Member Functions

This is probably the easiest thing to achieve as functions are first-class objects in JavaScript. This means that they can be passed around as data and assigned to other objects in the same way as any other data type. In my above code, I attach functions to my objects in two different ways. The first is by assigning it within the constructor:

[code language=”javascript” highlight=”4,5,6″]
MyObject = (function(){

function make() {
this.doStuff = function() {
// Stuff happens here…
}
}

return make;

})();
[/code]

This approach will allocate a new instance of the function and store it directly within the constructed object each time the constructor is called. This may seem wasteful, but it’s the only way to access private members within the object.

The second way for defining member functions is by assigning the function to the constructors prototype:

[code language=”javascript” highlight=”6,7,8″]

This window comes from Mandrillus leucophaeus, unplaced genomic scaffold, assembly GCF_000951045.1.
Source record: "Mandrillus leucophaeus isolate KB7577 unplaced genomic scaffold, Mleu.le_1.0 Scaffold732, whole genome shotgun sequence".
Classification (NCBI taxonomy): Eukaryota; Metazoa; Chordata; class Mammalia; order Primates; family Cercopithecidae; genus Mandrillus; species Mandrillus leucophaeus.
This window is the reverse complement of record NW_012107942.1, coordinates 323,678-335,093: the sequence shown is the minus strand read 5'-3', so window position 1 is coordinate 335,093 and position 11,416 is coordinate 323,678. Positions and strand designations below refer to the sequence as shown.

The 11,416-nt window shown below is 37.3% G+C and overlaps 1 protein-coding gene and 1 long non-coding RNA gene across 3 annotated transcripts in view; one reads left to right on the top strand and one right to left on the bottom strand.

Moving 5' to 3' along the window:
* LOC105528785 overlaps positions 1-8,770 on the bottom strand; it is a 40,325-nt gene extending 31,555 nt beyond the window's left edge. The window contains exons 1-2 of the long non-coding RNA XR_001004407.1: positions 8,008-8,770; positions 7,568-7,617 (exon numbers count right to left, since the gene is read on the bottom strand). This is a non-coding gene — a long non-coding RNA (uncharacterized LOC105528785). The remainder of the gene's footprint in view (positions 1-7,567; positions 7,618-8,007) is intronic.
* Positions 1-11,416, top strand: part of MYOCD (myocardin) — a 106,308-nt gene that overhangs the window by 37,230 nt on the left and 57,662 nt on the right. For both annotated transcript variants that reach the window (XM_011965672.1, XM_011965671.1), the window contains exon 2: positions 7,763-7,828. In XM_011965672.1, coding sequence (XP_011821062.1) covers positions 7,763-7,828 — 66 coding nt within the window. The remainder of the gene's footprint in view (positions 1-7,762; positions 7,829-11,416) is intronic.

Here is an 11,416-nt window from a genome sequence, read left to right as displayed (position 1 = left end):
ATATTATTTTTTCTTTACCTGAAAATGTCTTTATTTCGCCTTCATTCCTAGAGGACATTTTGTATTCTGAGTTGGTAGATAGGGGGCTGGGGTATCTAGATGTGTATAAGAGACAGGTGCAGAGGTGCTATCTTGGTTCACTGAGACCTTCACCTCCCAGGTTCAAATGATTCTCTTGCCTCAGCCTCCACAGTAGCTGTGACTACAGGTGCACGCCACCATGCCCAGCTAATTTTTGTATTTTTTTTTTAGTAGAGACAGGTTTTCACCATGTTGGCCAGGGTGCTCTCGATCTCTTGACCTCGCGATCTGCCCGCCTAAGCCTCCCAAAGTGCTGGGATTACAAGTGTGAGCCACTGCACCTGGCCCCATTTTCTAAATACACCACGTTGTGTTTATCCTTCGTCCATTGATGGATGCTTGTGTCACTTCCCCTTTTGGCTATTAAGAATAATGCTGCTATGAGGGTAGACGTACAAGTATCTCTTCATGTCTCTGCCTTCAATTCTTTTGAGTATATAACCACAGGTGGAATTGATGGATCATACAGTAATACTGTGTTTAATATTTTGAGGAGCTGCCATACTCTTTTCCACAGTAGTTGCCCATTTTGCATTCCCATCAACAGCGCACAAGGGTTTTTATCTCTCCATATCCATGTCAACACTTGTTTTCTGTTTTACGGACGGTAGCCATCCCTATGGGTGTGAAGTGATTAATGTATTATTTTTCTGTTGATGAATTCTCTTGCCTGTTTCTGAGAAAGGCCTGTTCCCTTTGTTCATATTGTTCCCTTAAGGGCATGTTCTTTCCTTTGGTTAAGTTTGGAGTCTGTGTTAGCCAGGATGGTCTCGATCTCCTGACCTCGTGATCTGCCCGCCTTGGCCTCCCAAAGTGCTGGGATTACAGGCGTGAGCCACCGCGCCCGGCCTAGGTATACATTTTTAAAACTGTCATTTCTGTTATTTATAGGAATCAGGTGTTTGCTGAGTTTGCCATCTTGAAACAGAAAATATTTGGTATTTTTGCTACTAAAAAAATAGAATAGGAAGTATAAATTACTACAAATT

MyObject = (function(){

function make() {
}

make.prototype.doStuff = function() {
// Do stuff here…
}

return make;

})();
[/code]

The prototype member is a dictionary/hash table that is shared by all instances of the same object type. If a member isn’t found directly within the object instance, the prototype will be searched. Assigning functions to the prototype will cause only one instance of the function to be allocated per class, but these functions are only able to access public members of your object.

If you look back at my sample JavaScript above, you can see where I’ve used the two different types of function definition where I’m accessing variables with different access levels.

Public Member Variables

These are defined by simply assigning them to the this object within the constructior:

[code language=”javascript” highlight=”4″]
MyObject = (function(){

function make() {
this.member = 123;
}

return make;

})();
[/code]

The JavaScript language has no syntax for public or private access levels so all members of an object are publicly accessible. As such, there’s not much more to say about public members.

Private Member Variables